Experts fall out over nuclear plant risks
Sunday Times Aug 1, 2004
A BITTER row has broken out inside a government safety committee after two of its experts were barred from voicing fears that radiation from nuclear installations poses a greater threat than previously thought.
Government lawyers have blocked a minority finding written by the two from being included in the committee's final report — which follows a three-year investigation into the effects of low-level radiation.
Dr Chris Busby and Richard Bramhall, members of the committee examining radiation risks from internal emitters, believe that the risk of cancer from low-level radiation dangers is greater than realised.
They claim that previous methods of calculating the effects of emissions on people living near nuclear installations have underestimated the risk by a factor of up to 300.
If correct, the study could explain the clusters of cancer and leukaemia cases found close to nuclear installations in north Wales and Essex and near Sellafield in Cumbria. But the claims have divided members of the committee, with some supporting the gagging while others have accused civil servants of censorship. A senior radiation scientist has already resigned in protest and the last meeting of the committee became a shouting match that members feared was going to degenerate into a fist fight.
The-committee's official report — which has majority support — will be published this autumn and says the risk is greater than previously thought, but only by a factor of 10.
Lawyers at Defra, the environment ministry, have sent letters to all 12 members of the committee warning them that they could be sued for defamation if they include Bramhall and Busby's minority report.
Michael Meacher, who set up the committee while he was environment minister in 2001, is furious that not all the experts' views will be represented. "I have written to Elliot Morley, the current environment minister, asking for an explanation," he said.
The committee was created to examine concern that the government's method of estimating the risk of cancer to people living near nuclear installations was inadequate. Such calculations were based on the radiation doses received by casualties from the Hiroshima bomb used against Japan in 1945.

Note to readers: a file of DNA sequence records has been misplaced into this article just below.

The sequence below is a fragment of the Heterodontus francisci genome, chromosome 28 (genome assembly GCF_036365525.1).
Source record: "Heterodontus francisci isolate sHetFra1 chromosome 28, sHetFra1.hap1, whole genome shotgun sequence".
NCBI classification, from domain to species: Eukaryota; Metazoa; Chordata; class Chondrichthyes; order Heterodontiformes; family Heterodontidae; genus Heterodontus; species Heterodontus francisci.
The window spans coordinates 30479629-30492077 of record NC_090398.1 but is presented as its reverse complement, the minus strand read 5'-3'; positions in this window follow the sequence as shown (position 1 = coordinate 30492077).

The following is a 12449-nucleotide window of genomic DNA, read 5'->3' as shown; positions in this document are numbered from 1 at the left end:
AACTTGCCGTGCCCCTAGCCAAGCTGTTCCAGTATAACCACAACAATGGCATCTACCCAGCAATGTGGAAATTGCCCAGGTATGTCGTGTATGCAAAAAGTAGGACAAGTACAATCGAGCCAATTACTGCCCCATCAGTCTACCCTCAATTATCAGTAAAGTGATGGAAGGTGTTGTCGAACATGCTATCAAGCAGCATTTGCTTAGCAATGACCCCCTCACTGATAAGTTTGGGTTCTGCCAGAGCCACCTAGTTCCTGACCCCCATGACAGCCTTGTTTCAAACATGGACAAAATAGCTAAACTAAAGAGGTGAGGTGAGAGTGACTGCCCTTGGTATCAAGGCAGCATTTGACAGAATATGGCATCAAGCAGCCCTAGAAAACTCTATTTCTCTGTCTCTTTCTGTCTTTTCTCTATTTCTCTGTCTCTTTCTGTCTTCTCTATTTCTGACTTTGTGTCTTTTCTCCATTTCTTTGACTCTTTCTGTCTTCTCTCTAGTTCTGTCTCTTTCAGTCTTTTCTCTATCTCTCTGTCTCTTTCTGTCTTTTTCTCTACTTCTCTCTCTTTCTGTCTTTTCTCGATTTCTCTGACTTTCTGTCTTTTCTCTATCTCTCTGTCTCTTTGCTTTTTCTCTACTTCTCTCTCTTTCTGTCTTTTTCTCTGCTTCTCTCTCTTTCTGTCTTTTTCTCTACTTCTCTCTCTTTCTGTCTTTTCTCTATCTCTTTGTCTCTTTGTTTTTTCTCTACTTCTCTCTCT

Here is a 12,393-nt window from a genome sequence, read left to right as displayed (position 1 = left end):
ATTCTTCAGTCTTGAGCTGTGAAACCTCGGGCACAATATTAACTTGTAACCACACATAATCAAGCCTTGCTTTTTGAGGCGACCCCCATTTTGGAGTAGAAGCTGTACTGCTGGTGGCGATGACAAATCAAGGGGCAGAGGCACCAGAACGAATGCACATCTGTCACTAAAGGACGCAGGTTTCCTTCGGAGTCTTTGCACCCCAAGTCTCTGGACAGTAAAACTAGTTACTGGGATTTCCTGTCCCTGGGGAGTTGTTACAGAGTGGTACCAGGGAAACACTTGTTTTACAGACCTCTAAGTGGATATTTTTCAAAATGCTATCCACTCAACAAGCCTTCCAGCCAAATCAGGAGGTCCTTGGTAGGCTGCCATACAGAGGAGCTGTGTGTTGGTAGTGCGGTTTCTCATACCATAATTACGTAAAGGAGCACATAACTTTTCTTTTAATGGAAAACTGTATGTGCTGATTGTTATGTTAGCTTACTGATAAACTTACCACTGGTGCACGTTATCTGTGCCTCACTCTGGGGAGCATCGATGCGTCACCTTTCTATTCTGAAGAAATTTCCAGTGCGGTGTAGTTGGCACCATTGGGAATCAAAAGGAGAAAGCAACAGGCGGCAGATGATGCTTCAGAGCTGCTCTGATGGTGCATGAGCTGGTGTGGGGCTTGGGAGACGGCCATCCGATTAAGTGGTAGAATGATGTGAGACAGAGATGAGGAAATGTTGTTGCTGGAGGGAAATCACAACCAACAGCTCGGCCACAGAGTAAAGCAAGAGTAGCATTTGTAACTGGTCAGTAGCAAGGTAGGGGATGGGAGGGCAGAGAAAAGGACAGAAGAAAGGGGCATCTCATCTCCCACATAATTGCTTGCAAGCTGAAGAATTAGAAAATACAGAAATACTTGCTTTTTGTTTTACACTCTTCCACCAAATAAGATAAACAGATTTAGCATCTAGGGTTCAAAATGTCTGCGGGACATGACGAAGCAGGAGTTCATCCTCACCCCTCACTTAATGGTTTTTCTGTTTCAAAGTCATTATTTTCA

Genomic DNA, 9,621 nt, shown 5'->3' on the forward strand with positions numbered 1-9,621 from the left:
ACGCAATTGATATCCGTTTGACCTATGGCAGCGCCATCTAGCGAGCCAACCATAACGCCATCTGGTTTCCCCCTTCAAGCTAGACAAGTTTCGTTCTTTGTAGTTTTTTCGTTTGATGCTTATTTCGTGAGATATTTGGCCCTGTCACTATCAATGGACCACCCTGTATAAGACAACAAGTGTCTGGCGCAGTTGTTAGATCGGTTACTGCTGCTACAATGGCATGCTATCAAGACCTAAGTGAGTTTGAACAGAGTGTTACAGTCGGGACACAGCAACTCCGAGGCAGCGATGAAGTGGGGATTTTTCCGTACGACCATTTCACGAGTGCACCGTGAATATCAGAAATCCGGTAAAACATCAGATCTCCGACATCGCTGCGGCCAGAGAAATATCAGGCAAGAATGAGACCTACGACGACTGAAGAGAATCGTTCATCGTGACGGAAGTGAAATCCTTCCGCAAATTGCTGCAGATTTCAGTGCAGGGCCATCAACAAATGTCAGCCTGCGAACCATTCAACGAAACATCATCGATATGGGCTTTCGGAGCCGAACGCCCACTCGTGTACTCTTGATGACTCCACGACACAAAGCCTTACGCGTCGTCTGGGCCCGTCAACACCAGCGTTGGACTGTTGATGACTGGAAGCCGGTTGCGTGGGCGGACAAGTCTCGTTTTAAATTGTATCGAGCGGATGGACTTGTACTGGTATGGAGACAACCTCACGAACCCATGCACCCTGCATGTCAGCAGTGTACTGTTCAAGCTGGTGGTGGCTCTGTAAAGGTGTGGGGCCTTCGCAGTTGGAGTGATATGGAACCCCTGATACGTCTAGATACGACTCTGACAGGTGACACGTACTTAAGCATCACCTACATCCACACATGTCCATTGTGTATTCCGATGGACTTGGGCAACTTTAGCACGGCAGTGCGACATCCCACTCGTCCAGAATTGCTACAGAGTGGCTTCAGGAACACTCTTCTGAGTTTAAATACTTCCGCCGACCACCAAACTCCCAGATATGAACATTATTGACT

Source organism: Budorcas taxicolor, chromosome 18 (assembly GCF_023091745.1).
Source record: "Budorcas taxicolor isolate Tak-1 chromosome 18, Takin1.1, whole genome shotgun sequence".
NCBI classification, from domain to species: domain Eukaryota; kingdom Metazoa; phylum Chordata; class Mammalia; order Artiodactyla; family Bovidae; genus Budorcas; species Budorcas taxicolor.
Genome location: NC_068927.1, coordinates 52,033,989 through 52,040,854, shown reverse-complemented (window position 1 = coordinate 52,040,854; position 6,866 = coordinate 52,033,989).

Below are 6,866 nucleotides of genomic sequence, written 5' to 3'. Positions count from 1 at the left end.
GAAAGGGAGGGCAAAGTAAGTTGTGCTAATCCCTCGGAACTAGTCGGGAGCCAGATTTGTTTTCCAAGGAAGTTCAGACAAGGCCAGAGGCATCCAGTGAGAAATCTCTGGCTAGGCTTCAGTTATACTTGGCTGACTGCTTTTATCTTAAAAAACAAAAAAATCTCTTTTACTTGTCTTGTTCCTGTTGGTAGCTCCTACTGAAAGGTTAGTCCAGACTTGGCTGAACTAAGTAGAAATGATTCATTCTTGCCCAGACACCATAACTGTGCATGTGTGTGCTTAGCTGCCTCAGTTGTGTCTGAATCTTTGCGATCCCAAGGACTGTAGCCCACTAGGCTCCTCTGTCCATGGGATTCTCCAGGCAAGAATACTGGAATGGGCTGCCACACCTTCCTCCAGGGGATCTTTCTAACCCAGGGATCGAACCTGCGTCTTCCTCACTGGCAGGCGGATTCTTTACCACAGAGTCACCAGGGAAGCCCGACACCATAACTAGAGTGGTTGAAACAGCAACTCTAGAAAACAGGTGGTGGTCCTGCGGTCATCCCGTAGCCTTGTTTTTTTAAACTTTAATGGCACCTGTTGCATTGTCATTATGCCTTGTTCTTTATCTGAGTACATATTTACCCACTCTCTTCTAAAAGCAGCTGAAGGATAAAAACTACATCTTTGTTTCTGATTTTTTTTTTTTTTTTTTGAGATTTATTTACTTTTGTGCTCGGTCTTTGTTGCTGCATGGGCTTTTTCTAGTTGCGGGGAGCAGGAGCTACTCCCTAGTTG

There have long been doubts about such data, partly because they are so old and partly because Hiroshima victims were exposed to a short and very intensive dose of external radiation. By contrast, people living near nuclear sites tend to experience a different form of radiation — suffering small doses over a long period of time from eating or breathing contaminated particles.
Such radiation is thought to do proportionately more harm because it is inhaled or ingested and so can directly attack the body's most delicate organs.
Recognising the complexity of the science, Meacher set up the committee with representatives of the nuclear industry, green groups and independent scientists and asked them to include a range of views in their findings, including any minority reports.
Busby and Bramhall say that since Meacher was sacked the committee has been
taken over by people with pro-nuclear views who have done their best to suppress
"The basis of these calculations is completely wrong and as a consequence people living near Sellafield and other installations have been suffering elevated rates of cancers and all sorts of other diseases," Busby said.
"The other members of the committee and Defra may not agree with our report, but they should still be publishing it."
Some other committee members disagree. They point out that both men are ardent anti-nuclear campaigners and claim that their report was riddled with inaccuracies.
"The extreme views held by these two meant that the committee became completely polarised with members shouting at each other in anger and exasperation," one said. "In the end we could not be associated with a minority report that was factually wrong, so it was referred to the lawyers."
Fears that the committee is being gagged are echoed by Marion Hill, a senior scientist with 30 years' expertise in radiation safety.
Hill, who emphasises that she is not a member of the green lobby, resigned from the committee in February. In her letter of resignation she accused the committee chairman, Professor Dudley Goodhead, and Ian Fairlie, another member of the secretariat, of biasing the report process so that Busby and Bramhall's views were marginalised. She said yesterday: "It's a complete failure when you have a scientific committee that is not allowed to write anything about disagreements over science."